In a new column for The Field, we ask what bit of kit is most indispensible in the field. Max Hastings answers us first, with a humble thumbstick

Everyone has one, indispensible bit of kit. Max Hastings goes first in a new column for The Field to reveal what he couldn’t bear to be without in the field: a humble thumbstick.

Find out what Max Hastings what do If I Ruled the World.


A humble thumbstick goes with me to every moor, covert and, indeed, on every dog walk.  I am no longer sure whether I carry it for moral or physical support; it is simply part of my sporting fixtures and fittings in rain and sun, on heather, sand and stubble. It swishes the air and grass idly on strolls, tests the depth of the briny on Devon beaches, thrusts back brambles in the woods and pulls floundering figures out of streams.

Some people like exotic specimens with ram’s horn handles or exquisitely carved leaping salmon and pheasant heads. For me, a stick is a tool, so it stays simple. Most shooting seasons I visit Stanage on the Welsh border, where Jonathan Coltman-Rogers’ peerless management includes a fine selection of sticks for sale in the lunch room.  I am a regular repeat buyer of the sturdiest, with plain antler topping, keeping one by the back door, its mate in the car and a third in the London flat.

You may say: “How silly you must look, carrying a thumbstick while walking the dogs in a Fulham park.” Ah, the stick is indispensable because I use it in lieu of a lead. Ever since I got serious about training gundogs, I have used it as a guide to keep them at heel. In the bad old years when I owned labradors that were hopelessly unsteady on the peg, the stick secured their leads. A friend also presented me with a clip-on cigar holder, which secured a smoking Monte Cristo to the haft while I missed pheasants over its head. I found a new home for the holder on the sad day that I abandoned cigars. Nowadays, on the summer pilgrimage to the north, the stick gets planted atop butts to prevent me swinging through, because I am so absurdly tall that the usual butt guard does not reach high enough.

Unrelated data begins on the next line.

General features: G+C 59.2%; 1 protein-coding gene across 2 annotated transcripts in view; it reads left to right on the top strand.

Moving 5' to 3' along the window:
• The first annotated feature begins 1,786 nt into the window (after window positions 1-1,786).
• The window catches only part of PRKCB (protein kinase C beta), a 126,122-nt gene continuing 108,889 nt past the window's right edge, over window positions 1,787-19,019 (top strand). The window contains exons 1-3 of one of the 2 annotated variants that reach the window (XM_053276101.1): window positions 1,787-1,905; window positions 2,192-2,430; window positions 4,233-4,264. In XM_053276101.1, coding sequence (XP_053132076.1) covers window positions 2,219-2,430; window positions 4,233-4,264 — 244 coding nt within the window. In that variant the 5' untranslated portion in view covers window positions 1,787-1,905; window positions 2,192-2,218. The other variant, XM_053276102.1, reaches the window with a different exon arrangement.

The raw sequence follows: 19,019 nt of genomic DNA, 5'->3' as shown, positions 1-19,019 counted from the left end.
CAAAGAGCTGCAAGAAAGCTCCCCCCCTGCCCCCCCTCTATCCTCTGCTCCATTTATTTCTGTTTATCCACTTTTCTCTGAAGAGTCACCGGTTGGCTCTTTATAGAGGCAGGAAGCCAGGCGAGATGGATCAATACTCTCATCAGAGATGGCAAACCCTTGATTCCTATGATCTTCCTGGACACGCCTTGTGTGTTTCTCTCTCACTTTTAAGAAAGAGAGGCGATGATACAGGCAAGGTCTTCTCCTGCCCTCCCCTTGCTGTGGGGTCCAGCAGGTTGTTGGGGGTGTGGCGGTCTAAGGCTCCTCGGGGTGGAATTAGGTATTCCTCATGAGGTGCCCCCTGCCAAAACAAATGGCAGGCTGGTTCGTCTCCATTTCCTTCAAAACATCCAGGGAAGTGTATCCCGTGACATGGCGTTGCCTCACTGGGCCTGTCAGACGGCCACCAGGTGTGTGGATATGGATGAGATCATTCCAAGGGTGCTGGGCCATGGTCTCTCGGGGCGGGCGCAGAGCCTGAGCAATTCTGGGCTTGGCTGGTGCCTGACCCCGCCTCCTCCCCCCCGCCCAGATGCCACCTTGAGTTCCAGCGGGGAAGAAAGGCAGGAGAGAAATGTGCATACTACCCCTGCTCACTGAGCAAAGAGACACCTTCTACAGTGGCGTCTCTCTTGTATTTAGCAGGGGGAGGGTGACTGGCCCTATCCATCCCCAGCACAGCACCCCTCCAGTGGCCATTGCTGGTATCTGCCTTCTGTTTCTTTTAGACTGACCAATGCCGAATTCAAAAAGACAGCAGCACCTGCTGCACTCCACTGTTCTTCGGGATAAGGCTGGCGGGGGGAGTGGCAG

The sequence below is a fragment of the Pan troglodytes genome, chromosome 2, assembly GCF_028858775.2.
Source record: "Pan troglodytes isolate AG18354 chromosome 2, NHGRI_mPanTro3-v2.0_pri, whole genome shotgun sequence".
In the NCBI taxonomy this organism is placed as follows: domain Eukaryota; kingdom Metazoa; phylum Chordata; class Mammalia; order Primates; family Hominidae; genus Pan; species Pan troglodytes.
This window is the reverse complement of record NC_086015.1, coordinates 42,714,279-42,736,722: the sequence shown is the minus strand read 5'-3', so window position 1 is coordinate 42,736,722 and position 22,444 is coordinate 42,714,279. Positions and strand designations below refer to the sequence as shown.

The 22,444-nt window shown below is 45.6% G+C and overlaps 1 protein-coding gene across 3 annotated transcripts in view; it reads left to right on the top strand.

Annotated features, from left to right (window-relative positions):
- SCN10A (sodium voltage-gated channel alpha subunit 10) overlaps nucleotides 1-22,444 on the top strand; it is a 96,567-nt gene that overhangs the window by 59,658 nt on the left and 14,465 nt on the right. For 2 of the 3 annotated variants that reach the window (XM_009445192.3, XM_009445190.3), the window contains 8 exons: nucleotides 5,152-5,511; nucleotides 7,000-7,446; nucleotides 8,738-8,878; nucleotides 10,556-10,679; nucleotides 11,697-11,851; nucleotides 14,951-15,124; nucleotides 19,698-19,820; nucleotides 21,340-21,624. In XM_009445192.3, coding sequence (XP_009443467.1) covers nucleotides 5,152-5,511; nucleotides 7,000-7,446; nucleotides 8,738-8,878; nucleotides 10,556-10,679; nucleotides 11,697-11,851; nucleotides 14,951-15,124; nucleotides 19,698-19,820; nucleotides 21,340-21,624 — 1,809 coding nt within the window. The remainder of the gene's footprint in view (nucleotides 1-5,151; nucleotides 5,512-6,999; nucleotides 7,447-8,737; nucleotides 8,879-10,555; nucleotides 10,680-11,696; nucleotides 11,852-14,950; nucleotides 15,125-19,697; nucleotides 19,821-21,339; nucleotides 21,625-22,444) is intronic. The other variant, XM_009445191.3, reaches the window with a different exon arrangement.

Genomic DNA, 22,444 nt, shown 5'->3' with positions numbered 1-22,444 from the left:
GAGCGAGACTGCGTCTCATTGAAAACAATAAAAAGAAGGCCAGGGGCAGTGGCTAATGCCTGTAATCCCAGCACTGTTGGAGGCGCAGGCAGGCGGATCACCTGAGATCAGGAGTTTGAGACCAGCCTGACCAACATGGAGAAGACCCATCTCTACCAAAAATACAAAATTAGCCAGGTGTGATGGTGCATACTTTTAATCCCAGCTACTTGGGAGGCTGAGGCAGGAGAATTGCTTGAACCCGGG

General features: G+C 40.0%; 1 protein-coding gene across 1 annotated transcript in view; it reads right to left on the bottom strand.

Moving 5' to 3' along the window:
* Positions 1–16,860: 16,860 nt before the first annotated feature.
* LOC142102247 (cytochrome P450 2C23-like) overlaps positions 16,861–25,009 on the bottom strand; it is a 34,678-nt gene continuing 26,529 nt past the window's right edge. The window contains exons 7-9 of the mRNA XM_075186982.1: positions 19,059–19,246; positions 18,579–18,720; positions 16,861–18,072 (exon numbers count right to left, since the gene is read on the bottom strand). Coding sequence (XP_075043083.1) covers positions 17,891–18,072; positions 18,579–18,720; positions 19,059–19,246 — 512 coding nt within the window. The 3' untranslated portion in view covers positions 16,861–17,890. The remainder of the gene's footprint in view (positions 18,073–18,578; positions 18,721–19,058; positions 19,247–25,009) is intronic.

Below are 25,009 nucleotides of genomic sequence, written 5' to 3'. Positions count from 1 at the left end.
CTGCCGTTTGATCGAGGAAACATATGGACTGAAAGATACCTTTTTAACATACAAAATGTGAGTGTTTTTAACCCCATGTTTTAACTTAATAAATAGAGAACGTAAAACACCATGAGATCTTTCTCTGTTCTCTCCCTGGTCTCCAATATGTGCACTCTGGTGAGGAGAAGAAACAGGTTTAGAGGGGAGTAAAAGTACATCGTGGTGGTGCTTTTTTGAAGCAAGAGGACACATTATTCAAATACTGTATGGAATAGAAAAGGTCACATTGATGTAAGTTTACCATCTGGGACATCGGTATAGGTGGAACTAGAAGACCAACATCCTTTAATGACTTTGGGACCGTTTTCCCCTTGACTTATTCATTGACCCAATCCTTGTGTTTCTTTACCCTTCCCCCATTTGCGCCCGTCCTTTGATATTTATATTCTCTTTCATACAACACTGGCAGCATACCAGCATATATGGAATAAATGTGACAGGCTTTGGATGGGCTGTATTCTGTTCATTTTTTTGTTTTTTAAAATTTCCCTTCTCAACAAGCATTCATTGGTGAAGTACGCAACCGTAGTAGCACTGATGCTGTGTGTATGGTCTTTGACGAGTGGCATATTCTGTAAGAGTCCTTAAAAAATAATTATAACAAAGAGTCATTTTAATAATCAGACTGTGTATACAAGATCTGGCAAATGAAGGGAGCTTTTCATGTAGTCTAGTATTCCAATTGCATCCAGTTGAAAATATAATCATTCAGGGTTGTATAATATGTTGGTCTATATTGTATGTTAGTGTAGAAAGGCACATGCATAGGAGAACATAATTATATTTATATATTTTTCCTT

The trusty stick comes into its own again at the end of a drive, to dispatch wounded grouse or pheasants, if any. When crossing marshes it pokes swampy ground ahead of my boots – getting soaked above knee-level no longer seems quite as funny as once it did – and it becomes an indispensable aid to scaling steep faces.

There is nothing to beat faithful old companions, such as my thumbsticks have been. I recently spent a weekend lecturing on the Somme and felt naked walking without one on those fields steeped in bloody memories. I knew that in the new age of security mania, Eurostar would have confiscated my stick as an offensive weapon. In truth, almost the only thing I have never used one for is to whack somebody – not even the peer who shot all those pheasants over my head last December.

Sir Max Hastings is a journalist, editor, historian and author.